Purpose: The purpose of this study was to examine the effect of a decreased body core temperature before a simulated portion of a triathlon (swim,15 min; bike, 45 min) and examine whether precooling could attenuate thermal strain and increase subjective exercise tolerance in a warm environment (26.6 degrees C/60% relative humidity (rh)).
Methods: Six endurance trained triathletes (28+/-2 yr, 8.2+/-1.7% body fat) completed two randomly assigned trials 1 wk apart. The precooling trial (PC) involved lowering body core temperature (-0.5 degrees C rectal temperature, Tre) in water before swimming. The control trial (CON) was identical except no precooling was performed. Water temperature and environmental conditions were maintained at 25.6 degrees C and 26.6 degrees C/60% rh, respectively, throughout all testing.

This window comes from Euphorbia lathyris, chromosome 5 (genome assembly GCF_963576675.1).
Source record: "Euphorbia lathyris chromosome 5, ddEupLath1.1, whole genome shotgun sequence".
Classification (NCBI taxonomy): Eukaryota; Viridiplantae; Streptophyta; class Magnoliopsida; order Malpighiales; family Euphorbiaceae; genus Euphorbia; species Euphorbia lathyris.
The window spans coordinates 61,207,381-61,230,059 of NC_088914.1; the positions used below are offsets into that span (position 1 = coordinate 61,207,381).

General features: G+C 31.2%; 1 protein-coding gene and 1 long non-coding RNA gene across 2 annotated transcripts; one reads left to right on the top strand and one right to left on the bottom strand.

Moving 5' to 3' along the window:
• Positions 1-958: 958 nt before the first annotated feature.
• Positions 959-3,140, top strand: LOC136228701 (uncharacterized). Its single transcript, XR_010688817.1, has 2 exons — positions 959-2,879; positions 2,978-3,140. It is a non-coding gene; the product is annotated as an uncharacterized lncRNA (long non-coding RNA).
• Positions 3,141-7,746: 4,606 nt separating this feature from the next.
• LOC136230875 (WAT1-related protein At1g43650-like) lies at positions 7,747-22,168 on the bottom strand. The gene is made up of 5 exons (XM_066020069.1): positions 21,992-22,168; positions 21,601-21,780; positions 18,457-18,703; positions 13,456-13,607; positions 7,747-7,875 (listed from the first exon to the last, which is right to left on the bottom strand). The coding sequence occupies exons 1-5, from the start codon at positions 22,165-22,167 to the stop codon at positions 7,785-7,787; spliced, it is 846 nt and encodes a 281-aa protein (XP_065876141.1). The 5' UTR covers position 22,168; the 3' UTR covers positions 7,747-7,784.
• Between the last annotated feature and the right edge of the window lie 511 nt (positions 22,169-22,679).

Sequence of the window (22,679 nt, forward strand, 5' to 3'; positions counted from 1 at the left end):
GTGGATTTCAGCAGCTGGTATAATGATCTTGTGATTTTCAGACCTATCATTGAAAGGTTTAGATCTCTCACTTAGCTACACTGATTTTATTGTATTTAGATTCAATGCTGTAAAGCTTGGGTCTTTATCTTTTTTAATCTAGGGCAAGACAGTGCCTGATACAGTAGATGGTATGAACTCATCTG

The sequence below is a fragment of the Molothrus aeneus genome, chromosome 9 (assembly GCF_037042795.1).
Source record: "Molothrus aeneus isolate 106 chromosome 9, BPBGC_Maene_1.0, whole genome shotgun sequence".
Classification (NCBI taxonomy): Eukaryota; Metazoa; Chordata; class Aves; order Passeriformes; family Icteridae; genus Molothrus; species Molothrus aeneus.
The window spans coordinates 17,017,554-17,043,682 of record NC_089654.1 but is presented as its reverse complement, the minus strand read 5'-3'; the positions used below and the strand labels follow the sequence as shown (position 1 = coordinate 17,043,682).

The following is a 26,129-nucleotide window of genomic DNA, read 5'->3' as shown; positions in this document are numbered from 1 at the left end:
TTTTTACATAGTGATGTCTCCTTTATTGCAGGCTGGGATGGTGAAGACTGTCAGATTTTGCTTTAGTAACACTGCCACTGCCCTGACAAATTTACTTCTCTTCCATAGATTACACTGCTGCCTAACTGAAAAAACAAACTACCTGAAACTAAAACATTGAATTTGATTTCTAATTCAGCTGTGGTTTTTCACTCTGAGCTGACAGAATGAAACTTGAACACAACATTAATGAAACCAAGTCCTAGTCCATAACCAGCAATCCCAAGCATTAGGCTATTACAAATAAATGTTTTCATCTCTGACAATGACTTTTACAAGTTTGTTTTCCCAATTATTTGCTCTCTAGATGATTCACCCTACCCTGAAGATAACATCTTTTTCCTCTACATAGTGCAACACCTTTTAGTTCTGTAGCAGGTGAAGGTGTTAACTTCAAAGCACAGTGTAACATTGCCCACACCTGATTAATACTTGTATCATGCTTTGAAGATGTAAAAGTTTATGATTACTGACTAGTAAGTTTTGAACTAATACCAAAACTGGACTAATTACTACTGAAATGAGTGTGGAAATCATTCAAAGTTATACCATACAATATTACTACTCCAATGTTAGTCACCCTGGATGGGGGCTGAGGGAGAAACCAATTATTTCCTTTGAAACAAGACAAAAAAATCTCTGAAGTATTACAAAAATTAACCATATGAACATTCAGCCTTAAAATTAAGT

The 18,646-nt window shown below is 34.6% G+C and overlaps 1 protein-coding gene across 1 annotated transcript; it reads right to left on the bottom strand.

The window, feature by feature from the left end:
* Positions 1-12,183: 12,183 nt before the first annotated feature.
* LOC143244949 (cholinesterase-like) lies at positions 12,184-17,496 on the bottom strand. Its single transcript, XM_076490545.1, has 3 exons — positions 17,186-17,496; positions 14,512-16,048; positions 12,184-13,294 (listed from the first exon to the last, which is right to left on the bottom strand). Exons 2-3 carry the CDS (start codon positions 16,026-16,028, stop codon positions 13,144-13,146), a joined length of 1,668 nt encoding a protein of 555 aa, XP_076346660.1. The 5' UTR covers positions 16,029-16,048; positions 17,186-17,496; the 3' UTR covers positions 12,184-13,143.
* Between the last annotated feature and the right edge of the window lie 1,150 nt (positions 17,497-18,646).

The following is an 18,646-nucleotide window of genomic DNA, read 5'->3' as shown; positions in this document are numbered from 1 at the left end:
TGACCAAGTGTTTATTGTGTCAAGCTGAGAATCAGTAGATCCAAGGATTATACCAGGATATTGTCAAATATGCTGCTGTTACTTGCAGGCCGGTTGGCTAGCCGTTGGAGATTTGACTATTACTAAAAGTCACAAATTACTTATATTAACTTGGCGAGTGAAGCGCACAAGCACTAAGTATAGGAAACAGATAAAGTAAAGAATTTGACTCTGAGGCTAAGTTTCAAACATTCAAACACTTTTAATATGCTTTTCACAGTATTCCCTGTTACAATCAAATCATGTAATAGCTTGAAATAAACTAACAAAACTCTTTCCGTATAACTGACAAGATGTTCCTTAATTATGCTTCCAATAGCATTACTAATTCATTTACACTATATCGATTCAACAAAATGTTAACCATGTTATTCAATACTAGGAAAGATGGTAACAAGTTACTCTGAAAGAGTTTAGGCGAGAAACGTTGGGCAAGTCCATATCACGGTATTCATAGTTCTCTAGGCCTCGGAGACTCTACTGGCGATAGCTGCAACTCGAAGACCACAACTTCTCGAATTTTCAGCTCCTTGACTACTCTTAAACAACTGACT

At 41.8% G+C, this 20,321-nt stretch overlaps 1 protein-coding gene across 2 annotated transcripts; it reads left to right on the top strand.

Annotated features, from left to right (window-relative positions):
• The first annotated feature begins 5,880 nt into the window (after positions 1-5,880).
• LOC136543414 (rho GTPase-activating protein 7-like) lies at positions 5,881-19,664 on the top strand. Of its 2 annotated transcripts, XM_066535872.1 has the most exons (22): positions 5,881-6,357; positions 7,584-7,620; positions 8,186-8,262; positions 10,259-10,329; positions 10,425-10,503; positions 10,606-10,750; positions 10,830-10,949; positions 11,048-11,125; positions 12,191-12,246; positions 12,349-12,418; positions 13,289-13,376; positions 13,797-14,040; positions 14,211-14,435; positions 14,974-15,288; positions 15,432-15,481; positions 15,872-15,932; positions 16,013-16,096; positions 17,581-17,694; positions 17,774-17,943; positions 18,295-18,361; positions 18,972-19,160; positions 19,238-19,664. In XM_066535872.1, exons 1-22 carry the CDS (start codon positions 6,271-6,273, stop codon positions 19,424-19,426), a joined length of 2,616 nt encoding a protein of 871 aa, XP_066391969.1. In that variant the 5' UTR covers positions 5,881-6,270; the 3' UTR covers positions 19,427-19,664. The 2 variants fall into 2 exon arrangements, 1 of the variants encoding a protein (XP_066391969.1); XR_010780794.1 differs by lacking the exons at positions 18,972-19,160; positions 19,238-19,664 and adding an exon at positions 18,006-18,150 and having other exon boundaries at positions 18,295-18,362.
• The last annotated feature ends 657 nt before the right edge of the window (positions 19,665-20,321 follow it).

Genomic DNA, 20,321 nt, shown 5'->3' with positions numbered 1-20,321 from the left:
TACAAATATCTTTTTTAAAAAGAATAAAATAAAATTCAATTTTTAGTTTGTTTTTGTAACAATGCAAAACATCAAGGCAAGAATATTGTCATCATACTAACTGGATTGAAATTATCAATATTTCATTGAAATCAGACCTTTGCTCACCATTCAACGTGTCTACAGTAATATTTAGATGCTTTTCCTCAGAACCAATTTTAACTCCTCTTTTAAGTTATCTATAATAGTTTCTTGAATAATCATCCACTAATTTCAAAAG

Results: Mean time to precool was 31+/-8 min and average time to reach baseline Tre during cycling was 9+/-7 min. Oxygen uptake (VO2), HR, skin temperature (Tsk), Tre, RPE, and thermal sensation (TS) were recorded following the swim segment and throughout cycling. No significant differences in mean body (Tb) or Tsk were noted between PC and CON, but a significant difference (P < 0.05) in Tre between treatments was noted through the early phases of cycling. No significant differences were reported in HR, VO2, RPE, TS, or sweat rate (SR) between treatments. Body heat storage (S) was negative following swimming in both PC (-92+/-6 W x m2) and CON (-66+/-9 W x m2). A greater S occurred in PC (109+/-6 W x m2) vs CON (79+/-4 W x m2) during cycling (P < 0.05).
Conclusions: Precooling attenuated the rise in Tre, but this effect was transient. Therefore, precooling is not recommended before a triathlon under similar environmental conditions.